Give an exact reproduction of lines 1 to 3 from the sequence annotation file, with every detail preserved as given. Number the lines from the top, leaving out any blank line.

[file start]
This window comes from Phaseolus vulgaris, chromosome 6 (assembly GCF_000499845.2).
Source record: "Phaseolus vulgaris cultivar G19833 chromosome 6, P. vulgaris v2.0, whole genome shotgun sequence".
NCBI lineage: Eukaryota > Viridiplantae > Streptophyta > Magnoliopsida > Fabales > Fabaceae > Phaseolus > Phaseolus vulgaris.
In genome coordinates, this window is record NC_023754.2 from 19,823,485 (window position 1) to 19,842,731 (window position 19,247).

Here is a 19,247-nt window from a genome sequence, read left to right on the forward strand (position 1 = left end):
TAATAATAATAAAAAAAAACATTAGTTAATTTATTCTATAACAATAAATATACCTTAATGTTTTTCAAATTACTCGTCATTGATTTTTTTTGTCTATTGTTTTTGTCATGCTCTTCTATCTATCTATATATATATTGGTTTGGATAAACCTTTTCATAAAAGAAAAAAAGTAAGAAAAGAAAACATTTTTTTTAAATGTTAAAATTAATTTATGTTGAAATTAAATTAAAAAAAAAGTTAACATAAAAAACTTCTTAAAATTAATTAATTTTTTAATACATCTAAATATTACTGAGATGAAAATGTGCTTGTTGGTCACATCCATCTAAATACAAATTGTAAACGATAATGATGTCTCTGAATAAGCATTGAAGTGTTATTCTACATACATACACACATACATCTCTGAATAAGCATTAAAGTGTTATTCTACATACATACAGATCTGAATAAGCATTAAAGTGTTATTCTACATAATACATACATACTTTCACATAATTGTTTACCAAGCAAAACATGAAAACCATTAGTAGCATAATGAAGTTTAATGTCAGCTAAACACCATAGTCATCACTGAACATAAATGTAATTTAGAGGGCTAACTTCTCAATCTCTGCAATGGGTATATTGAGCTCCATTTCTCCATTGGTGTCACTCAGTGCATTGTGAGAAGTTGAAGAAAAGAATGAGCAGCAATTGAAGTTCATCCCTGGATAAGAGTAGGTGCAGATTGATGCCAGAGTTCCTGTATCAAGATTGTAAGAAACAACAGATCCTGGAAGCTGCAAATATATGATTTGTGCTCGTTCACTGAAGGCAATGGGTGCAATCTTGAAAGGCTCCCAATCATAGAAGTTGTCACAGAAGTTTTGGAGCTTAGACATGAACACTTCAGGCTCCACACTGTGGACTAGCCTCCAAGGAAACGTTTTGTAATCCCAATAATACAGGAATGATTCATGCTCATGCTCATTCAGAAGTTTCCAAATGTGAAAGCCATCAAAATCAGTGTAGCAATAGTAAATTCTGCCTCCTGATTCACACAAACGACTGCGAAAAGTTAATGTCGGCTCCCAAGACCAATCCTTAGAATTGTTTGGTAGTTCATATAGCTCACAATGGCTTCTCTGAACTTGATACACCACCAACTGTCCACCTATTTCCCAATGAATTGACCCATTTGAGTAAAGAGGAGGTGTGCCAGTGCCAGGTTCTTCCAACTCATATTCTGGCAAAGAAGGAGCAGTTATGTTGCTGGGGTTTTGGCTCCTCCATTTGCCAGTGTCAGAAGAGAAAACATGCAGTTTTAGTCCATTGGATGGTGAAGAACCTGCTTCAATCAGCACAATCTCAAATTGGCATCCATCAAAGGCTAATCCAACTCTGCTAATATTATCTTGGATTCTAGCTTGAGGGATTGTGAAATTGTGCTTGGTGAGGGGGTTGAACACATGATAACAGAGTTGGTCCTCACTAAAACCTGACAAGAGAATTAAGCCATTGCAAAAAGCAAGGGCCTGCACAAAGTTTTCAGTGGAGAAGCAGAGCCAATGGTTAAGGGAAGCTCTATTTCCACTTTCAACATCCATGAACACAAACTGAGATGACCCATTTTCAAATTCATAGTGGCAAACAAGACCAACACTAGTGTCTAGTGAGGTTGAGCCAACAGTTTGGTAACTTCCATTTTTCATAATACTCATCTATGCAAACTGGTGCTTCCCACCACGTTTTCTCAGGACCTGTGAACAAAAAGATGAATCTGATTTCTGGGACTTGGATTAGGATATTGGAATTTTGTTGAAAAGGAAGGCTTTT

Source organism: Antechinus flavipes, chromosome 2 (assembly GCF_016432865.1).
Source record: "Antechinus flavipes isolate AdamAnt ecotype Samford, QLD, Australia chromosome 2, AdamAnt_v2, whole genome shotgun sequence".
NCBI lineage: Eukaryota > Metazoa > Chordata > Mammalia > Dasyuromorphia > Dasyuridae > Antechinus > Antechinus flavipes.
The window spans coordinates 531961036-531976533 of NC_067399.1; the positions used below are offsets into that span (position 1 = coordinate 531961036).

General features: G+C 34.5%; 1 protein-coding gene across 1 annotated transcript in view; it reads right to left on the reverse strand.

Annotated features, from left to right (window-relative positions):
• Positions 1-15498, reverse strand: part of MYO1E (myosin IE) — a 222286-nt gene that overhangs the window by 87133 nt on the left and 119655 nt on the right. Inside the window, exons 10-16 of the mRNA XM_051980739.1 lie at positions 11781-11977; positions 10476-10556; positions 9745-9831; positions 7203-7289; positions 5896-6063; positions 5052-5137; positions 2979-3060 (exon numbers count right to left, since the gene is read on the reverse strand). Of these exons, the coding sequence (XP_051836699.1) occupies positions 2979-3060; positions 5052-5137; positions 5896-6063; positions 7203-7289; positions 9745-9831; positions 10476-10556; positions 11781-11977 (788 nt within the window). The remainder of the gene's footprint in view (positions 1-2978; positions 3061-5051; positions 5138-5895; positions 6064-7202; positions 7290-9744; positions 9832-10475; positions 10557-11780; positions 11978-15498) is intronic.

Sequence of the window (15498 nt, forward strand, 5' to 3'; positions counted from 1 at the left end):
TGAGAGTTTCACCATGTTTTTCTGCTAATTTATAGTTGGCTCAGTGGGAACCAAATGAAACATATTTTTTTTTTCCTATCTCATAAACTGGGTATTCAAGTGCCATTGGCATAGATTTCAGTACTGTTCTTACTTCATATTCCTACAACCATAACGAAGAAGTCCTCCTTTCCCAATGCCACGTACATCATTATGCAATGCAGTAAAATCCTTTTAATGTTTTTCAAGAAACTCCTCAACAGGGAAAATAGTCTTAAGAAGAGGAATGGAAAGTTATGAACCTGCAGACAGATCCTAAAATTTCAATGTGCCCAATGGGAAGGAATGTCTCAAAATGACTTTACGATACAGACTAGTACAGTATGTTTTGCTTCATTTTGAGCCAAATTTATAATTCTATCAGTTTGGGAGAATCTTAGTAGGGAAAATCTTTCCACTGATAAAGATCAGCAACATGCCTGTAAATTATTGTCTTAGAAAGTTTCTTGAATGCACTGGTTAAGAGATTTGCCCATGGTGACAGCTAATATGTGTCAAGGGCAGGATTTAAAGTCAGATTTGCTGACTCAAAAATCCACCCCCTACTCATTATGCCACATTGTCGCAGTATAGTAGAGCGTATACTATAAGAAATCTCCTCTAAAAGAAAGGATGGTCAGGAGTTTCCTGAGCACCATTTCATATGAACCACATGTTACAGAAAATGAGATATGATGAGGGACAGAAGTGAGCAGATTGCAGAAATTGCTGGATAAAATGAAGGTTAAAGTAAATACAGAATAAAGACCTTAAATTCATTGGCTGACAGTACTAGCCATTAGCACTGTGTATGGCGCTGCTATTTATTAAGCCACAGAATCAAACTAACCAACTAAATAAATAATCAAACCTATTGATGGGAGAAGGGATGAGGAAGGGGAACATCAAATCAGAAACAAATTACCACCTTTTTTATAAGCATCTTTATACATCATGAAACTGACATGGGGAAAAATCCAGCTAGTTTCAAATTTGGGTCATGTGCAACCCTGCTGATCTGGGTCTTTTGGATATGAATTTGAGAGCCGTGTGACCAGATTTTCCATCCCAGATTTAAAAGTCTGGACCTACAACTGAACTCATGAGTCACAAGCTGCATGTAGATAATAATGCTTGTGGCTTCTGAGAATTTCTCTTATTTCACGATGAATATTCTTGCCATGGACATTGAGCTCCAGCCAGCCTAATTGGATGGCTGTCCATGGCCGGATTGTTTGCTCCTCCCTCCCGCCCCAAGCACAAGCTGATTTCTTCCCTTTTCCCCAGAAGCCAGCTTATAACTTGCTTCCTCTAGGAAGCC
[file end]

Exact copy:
This window comes from Phaseolus vulgaris, chromosome 6 (assembly GCF_000499845.2).
Source record: "Phaseolus vulgaris cultivar G19833 chromosome 6, P. vulgaris v2.0, whole genome shotgun sequence".
NCBI lineage: Eukaryota > Viridiplantae > Streptophyta > Magnoliopsida > Fabales > Fabaceae > Phaseolus > Phaseolus vulgaris.